I’ve noticed fashionistas wearing T-shirts with big-brand logos on them. Are they being ironic? I’ve come to quite like that mix of sporty and fashionable. Can I go to the real brands for the genuine articles or are they Shenzhen fakes?
Logo’ing On, Sha Tin

The Dictator rules: Blame it on the ongoing 1990s revival, an era that championed the logo. Blame it on the athleisure movement. Whatever it is, yes, fashionistas are loving their logo tees. Gucci is the brand most featured in street-fashion snaps for this trend. In its Hong Kong boutiques, have a look at the cruise 2017 collection’s Gucci print “vintage weathered look” T-shirt in white cotton jersey with a retro version of its logo on the front and an embroidered flower patch on the back (HK$4,600).

Balmain has a series of gold silk-screen logos on all sorts of cotton tops, from vests to cap-sleeved T-shirts, with gold-tone, embossed buttons on the left shoulder (HK$1,645 and up). Givenchy has been in the T-shirt game for many seasons now and features its logo on several styles, including an oversized black cotton tee printed with “Givenchy Paris” in white (HK$5,600 and up). Alexander Wang is definitely playing with irony on his boxy cut, white cotton tee featuring his eponymous logo, which morphs into a long barcode (HK$1,900). We’d never condone fakes or be seen crossing that border.

Why would we? You can get yourself a bona fide, fashion editor-approved Adidas T-shirt at one of its stores for less than the cost of a visa and train ride to Shenzhen – as little as HK$199 to HK$259. You can also source similar tees at most sports stores, including Nike and Champion. Finally, if you’re feeling the winter chill, many of the above brands also make logo sweatshirts.

I’d like one of those glamorous baseball hats for winter. I went to Chanel but they didn’t have any. Where can I find one that is obviously not from the sporting supplies store?
Playing Ball, Sheung Wan

The Dictator: Good idea. The humble baseball cap has been quietly doing its job, shielding eyes from the sun and hiding bad-hair days, since its first incarnation around 1860. Now you want a designer model. We haven’t seen such frivolously bedazzled baseball caps since the 1980s and, even back then, they were almost exclusively the domain of crazy aunts and eccentric grandmothers. That’s how you’ll appear unless you style your total look very carefully.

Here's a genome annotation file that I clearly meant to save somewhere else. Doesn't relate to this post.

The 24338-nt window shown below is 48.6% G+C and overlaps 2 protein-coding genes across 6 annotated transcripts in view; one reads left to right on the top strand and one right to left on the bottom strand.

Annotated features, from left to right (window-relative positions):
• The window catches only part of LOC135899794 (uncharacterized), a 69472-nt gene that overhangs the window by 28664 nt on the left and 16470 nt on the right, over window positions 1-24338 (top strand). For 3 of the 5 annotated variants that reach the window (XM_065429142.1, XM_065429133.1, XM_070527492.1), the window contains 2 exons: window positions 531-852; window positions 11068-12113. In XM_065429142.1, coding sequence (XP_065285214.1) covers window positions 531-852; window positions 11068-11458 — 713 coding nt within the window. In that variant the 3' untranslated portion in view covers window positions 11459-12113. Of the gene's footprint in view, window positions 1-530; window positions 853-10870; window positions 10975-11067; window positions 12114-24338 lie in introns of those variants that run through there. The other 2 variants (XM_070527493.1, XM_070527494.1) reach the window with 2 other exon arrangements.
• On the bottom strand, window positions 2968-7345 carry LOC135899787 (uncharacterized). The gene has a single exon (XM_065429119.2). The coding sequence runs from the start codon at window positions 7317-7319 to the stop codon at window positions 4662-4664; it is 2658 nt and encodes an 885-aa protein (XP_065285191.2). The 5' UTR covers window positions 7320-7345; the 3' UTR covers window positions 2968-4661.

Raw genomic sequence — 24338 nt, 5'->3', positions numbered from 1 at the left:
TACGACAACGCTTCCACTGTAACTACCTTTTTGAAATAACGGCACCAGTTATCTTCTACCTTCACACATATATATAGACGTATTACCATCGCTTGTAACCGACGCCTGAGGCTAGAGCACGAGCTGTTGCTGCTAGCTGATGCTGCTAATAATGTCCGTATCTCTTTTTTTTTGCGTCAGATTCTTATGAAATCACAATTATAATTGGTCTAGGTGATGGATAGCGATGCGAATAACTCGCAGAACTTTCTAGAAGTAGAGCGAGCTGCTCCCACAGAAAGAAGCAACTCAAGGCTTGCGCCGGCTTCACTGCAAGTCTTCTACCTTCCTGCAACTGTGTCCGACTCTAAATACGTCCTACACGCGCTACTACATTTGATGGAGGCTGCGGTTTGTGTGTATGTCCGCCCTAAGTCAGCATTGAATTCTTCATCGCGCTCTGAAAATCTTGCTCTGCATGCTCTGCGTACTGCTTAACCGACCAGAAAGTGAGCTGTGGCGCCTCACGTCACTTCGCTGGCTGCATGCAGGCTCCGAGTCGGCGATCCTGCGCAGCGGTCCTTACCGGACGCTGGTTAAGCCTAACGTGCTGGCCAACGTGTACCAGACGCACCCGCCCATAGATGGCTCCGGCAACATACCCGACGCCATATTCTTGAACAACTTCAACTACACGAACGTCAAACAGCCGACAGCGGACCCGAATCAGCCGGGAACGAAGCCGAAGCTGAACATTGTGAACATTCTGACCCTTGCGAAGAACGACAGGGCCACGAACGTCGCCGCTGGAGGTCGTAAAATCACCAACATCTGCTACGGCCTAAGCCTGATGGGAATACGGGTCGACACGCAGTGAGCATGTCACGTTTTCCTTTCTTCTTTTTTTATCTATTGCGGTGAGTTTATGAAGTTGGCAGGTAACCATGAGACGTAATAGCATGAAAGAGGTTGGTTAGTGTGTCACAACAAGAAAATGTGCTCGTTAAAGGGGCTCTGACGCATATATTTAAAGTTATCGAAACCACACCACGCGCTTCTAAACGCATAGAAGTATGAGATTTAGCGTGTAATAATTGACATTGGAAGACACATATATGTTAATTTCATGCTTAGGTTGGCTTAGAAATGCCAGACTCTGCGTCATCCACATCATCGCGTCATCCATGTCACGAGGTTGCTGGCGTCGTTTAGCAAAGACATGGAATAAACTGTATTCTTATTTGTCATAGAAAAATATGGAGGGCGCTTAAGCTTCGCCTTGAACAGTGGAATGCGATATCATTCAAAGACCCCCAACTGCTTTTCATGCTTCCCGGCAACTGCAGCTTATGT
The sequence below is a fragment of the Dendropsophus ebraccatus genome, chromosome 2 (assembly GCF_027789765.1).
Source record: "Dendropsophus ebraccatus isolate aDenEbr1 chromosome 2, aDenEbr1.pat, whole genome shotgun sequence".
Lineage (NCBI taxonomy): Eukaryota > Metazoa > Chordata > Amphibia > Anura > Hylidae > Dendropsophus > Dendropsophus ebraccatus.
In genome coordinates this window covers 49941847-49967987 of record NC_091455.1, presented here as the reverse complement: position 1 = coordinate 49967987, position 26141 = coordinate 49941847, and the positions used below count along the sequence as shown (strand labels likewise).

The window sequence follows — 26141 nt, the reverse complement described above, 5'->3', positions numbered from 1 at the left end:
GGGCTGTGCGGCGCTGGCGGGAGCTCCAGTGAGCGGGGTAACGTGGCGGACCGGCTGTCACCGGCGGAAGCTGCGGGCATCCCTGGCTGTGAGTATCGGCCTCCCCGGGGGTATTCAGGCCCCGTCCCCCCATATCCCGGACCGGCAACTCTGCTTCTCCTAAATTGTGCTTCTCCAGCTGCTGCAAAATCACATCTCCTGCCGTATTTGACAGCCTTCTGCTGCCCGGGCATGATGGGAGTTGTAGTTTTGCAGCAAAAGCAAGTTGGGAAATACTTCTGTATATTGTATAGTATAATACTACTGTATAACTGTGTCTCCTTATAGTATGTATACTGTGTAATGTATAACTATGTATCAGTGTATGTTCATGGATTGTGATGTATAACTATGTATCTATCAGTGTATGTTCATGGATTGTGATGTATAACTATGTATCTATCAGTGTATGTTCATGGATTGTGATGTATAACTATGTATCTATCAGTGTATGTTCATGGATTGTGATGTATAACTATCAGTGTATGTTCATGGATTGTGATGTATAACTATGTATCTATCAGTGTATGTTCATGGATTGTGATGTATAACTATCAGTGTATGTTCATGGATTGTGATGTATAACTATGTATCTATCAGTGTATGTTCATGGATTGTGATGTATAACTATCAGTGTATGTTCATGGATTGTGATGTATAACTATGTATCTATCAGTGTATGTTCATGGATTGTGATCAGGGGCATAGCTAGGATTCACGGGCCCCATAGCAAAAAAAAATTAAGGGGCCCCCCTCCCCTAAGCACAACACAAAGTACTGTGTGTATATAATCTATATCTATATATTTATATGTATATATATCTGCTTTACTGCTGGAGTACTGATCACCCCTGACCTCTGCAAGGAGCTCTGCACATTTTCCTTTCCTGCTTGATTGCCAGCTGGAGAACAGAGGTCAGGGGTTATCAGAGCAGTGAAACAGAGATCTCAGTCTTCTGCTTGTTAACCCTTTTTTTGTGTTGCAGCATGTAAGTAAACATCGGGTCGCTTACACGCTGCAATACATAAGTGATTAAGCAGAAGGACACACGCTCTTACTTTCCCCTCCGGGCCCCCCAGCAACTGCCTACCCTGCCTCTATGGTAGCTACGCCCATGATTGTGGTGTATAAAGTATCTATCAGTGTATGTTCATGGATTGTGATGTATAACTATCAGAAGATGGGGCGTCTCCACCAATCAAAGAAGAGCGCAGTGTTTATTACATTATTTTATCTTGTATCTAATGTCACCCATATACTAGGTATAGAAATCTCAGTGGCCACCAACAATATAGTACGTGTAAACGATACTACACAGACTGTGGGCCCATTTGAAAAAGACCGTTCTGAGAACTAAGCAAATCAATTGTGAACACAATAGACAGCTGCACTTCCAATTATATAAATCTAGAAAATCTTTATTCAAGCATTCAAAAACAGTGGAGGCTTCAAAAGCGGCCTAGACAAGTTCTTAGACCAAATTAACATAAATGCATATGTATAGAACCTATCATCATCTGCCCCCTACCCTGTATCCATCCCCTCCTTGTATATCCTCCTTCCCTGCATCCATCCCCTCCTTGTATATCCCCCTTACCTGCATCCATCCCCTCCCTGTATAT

Chanel’s Hong Kong boutiques are all out, but if you’re hung up on that brand, you’ll be able to find some from its spring-summer 2016 collection or older via farfetch.com and ebay.com. Alternatively, you could go crazy with the Venna by Patrick Wong baseball caps decorated with embroidered tape, studs, beads and more (HK$2,750 each; Lane Crawford). Dinu Bodiciu has great fun with headwear including caps in felt or straw embellished with acrylic (HK$1,080 to HK$1,200; The Refinery, PMQ, 35 Aberdeen Street, Central).

Hat maven Eugenia Kim has also reinterpreted the baseball cap, in woven fibres or felt, as on her Quinn hat in navy topped with a fuchsia pom-pom (HK$1,659; netaporter.com). Moschino has some fabulous printed leather hats with metal Moschino lettering across the front (HK$4,599), among others. We love the subtle luxury of Loro Piana’s seemingly simple baseball hat in waterproof and wind-resistant grey, beige, black or red cashmere, with only a small logo ring on the side revealing its famous provenance (HK$3,600).

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